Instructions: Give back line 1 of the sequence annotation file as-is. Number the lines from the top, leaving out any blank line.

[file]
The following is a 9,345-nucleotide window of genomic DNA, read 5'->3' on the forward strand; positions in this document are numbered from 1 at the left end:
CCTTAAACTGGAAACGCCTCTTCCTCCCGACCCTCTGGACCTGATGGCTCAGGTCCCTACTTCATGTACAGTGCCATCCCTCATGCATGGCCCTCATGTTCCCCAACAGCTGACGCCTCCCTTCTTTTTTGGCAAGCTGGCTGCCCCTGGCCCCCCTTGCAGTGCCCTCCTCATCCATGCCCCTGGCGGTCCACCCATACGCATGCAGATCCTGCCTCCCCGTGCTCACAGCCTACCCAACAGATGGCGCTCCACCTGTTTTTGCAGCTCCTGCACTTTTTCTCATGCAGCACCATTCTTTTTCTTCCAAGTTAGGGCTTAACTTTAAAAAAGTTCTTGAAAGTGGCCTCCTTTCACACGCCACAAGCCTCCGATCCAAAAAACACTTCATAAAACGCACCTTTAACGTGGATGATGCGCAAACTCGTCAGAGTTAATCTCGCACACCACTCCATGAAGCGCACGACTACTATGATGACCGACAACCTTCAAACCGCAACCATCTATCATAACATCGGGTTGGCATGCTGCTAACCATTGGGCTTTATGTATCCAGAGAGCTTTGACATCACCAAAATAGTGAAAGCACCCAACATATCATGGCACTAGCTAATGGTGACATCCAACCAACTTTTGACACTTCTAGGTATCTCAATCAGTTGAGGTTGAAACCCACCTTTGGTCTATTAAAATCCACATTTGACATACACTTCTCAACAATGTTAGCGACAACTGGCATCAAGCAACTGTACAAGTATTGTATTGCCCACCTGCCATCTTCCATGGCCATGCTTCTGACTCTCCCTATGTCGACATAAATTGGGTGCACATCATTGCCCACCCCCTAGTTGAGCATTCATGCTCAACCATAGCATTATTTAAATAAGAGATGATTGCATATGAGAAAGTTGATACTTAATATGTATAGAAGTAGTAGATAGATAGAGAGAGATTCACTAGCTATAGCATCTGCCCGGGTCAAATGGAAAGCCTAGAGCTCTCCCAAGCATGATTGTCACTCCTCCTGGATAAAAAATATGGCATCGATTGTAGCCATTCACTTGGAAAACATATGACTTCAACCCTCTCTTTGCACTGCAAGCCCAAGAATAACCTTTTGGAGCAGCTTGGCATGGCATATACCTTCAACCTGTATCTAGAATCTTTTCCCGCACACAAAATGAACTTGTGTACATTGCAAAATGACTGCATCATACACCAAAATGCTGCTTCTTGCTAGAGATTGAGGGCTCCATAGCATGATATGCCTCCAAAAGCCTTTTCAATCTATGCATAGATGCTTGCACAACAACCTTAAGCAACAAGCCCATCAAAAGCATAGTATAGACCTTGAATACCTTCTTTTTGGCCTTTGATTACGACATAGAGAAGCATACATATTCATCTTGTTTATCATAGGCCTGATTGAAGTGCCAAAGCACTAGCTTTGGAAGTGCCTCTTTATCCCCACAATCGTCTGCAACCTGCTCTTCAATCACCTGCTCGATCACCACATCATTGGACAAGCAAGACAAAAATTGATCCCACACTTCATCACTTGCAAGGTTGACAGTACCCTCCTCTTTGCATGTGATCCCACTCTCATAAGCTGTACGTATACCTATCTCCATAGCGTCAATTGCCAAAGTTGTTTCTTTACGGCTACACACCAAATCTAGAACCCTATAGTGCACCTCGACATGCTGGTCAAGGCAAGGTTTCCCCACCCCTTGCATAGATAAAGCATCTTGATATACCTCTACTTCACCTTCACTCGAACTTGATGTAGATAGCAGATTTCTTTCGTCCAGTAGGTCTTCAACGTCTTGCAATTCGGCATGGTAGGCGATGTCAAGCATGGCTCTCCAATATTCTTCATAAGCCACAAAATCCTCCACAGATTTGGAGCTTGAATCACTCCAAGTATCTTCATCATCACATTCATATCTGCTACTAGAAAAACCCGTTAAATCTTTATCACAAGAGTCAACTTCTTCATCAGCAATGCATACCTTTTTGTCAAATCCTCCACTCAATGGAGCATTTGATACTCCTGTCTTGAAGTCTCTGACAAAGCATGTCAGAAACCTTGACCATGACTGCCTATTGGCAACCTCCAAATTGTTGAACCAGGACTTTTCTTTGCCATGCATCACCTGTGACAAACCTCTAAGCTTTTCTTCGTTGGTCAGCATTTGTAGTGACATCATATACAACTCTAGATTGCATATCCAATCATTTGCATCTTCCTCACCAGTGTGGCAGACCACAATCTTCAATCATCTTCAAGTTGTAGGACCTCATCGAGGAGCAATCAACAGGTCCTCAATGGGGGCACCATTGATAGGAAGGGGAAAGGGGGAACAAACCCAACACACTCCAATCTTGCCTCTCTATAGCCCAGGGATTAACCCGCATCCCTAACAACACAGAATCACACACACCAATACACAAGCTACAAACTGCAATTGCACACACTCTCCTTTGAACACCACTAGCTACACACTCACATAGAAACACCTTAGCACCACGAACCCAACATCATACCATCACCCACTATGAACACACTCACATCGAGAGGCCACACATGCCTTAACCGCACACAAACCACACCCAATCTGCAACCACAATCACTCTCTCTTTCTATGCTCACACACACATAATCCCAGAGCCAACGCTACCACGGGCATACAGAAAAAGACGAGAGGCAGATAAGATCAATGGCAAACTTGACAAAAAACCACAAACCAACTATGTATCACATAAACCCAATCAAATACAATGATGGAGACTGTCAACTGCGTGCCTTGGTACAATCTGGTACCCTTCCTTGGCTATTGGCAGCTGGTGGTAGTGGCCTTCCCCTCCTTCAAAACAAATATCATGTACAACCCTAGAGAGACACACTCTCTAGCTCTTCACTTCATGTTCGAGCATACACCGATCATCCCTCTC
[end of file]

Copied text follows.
The following is a 9,345-nucleotide window of genomic DNA, read 5'->3' on the forward strand; positions in this document are numbered from 1 at the left end: